That opinion changed during our time in Spain. It started at a vegetarian tapas restaurant, Vega Alamo, in Madrid. We liked the food so much, we went twice during our week there. However, as much as we enjoyed everything we tried at that restaurant, we didn’t generalize that experience to Spanish food because we’ve frequently found that vegetarian restaurants try harder to get great flavors (which is why we love them!). 

In Ronda, our Airbnb host provided a list of about twelve recommended tapas restaurants in the area and that is where our opinion of Spanish food underwent a revolution. They had extensive menus and the small portion size (and small price tag that was often less than 2 euros) meant you could try lots of things. So we did. By the time we reached Seville four weeks later, we weren’t just seeking out tapas, we were creating tapas crawls, visiting two or three restaurants to try a couple of tapas at each place. Spanish food and tapas went from something we scoffed at to something we really missed while we were in Portugal. We will never be dismissive of Spanish food again.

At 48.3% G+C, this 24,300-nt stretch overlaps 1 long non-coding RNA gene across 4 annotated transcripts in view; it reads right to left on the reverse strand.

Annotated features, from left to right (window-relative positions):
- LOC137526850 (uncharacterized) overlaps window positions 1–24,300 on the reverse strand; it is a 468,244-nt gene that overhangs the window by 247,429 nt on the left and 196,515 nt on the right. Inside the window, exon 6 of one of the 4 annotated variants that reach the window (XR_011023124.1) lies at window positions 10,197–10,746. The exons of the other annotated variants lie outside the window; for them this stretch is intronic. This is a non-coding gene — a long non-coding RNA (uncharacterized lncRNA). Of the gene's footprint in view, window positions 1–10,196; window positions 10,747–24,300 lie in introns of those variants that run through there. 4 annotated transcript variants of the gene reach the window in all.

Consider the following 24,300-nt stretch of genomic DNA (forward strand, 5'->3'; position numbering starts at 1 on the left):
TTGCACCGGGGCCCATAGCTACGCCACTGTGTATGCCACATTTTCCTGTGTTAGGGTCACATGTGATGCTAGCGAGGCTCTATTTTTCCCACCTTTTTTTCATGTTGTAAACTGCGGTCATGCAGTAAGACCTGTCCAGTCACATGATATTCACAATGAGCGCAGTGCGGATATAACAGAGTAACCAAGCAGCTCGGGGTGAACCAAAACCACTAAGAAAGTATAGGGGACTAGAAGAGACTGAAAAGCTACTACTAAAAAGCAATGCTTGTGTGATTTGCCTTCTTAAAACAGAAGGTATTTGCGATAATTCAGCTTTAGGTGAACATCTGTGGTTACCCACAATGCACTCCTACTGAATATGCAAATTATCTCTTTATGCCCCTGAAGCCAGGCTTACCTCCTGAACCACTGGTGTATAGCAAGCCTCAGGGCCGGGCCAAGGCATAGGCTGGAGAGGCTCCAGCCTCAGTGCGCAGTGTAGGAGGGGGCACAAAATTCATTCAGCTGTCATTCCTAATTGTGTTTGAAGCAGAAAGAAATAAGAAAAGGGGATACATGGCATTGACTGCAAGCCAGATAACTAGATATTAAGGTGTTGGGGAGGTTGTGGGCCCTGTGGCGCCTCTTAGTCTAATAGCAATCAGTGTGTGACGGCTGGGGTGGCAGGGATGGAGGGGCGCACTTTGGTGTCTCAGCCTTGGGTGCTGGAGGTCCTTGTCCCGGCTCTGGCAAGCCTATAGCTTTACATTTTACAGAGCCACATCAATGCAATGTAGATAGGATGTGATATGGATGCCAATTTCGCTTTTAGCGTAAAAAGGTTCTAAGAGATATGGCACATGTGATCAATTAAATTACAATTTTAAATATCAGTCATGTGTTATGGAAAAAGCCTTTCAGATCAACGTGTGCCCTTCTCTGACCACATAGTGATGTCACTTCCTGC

I think the other lesson here is the difference between traveling on a 30-day whirlwind tour of major tourist capitals across seven countries like we did in 2010 and the slower pace to more off-the-beaten-path places we’re able to experience now as full-time travelers.  

Airport Lounge Access Is Usually Worth It

We actually learned this lesson on Leg 8 but I didn’t write about it and it was so well reinforced on this leg that I feel compared to share it. Just before COVID hit, I upgraded to a Chase Sapphire Reserve credit card, which comes with a free membership to Priority Pass, an airport lounge network. In the US, finding lounges on the network can be a bit hit and miss, but in Europe, most major airports have at least one lounge on the network and we used our lounge access on nearly every flight. 

This has been a bit of a game-changer for us because my desire for arriving very early at airports and Chad’s hatred of sitting around at airports has been a source of tension in our life of travel. Being able to sit in an airport lounge, however, is usually pleasant, includes free refreshments and wifi access, and has eliminated any disagreement between us around what time to leave for the airport. 

Of course, this is a perk we’re not paying for and I don’t know that I would. We’re pretty budget conscious. But it’s a credit card perk and would be hard to give up and go back to a non-lounge access life. Here are a few pics of us enjoying lounges.


Though we may not be making as many revelations about travel as when we first started in 2018, we’re still learning more on every leg about our travel preferences, this lifestyle, and especially about the places and cultures we get to visit. Leg 10 was another unforgettable trip.